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JAMES ANTHONY FROUDE
English historian
(1818 - 1894)
  Displaying page 1 of 3    Next Page >> 

A single seed of fact will produce in a season or two a harvest of calumnies; but sensible men will pay no attention to them.
      - [Calumny]

Carelessness is inexcusable, and merits the inevitable sequence.
      - [Carelessness]

Courage is, on all hands, considered as an essential of high character.
      - [Courage]

He came, bringing with Him the knowledge that God is a Being of infinite goodness; that the service required of mankind is not a service of form or ceremony, but a service of obedience.
      - [Christ]

High original genius is always ridiculed on its first appearance; most of all by those who have won themselves the highest reputation in working on the established lines. Genius only commands recognition when it has created the taste which is to appreciate it.
      - [Genius]

If you think you can temper yourself into manliness by sitting there over your books, it is the very silliest fancy that ever tempted a young man to his ruin. You cannot dream yourself into a character: you must hammer and forge yourself one.
      - [Action]

In every department of life--in its business and in its pleasures, in its beliefs and in its theories, in its material developments and in its spiritual connections--we thank God that we are not like our fathers.
      - [Progress]

Men possessed with an idea cannot be reasoned with.
      - [Reason]

Morality rests upon a sense of obligation; and obligation has no meaning except as implying a divine command, without which it would cease to be.
      - [Morality]

Of all the evil spirits abroad at this hour in the world, insincerity is the most dangerous.
      - [Deceit]

That which especially distinguishes a high order of man from a low order of man, that which constitutes human goodness, human nobleness, is surely not the degree of enlightenment with which men pursue their own advantage; but it is self-forgetfulness; it is self-sacrifice; it is the disregard of personal pleasure, personal indulgence, personal advantage, remote or present, because some other line of conduct is more right.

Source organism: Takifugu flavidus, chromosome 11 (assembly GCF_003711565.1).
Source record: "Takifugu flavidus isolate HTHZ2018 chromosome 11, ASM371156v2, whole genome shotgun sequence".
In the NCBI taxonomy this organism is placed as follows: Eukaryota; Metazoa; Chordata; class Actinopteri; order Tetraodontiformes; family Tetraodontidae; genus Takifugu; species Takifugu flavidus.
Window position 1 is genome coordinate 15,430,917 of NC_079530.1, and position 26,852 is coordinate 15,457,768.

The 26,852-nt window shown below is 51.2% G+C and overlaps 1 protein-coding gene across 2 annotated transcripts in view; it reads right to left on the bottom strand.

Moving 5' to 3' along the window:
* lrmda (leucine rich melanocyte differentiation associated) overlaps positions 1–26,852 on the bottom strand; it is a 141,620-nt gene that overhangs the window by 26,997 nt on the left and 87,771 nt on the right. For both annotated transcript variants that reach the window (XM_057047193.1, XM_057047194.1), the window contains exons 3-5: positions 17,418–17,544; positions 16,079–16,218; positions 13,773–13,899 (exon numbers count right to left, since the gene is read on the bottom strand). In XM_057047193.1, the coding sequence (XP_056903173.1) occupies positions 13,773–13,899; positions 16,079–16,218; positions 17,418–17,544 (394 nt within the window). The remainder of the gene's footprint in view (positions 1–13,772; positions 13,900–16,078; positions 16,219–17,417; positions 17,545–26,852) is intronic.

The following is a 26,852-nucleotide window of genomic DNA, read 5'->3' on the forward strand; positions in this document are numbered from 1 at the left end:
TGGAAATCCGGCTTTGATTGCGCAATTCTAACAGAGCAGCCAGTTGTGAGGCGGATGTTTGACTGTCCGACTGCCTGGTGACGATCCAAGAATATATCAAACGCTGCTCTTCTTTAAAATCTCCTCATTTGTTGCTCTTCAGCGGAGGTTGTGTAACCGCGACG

- [Self-sacrifice]

The best that we can do for one another is to exchange our thoughts freely; and that, after all, is about all.
      - [Education]

The essence of true nobility is neglect of self. Let the thought of self pass in, and the beauty of a great action is gone, like the bloom from a soiled flower.
      - [Selfishness]

The moral law is written on the tablets of eternity. For every false word or unrighteous deed, for cruelty and oppression, for lust or vanity, the price has to be paid at last.
      - [Morality]

The practical effect of a belief is the real test of its soundness.
      - [Belief]

The Providence that watches over the affairs of men works out of their mistakes, at times, a healthier issue than could have been accomplished by their wisest forethought.
      - [God]

The secret of a man's nature lies in his religion, in what he really believes about this world and his own place in it.
      - [Religion]

The soul of man is not a thing which comes and goes, is builded and decays like the elemental frame in which it is set to dwell, but a very living force, a very energy of God's organic will, which rules and moulds this universe.
      - [Soul]

There is always a part of our being into which those who are dearer to us far than our own lives are yet unable to enter.
      - [Solitude]

Thirst of power and of riches now bear sway,
  The passion and infirmity of age.
      - [Age]

Those who seek for something more than happiness in this world must not complain if happiness is not their portion.
      - [Happiness]

Thy plain and open nature sees mankind
  But in appearance, not what they are.
      - [Appearance]

To be happy is not the purpose for which you are placed in this world.
      - [Happiness]

To tell men that they cannot help themselves is to fling them into recklessness and despair.
      - [Despair]

We cannot live on probabilities. The faith in which we can live bravely and die in peace must be a certainty, so far as it professes to be a faith at all, or it is nothing.
      - [Faith]


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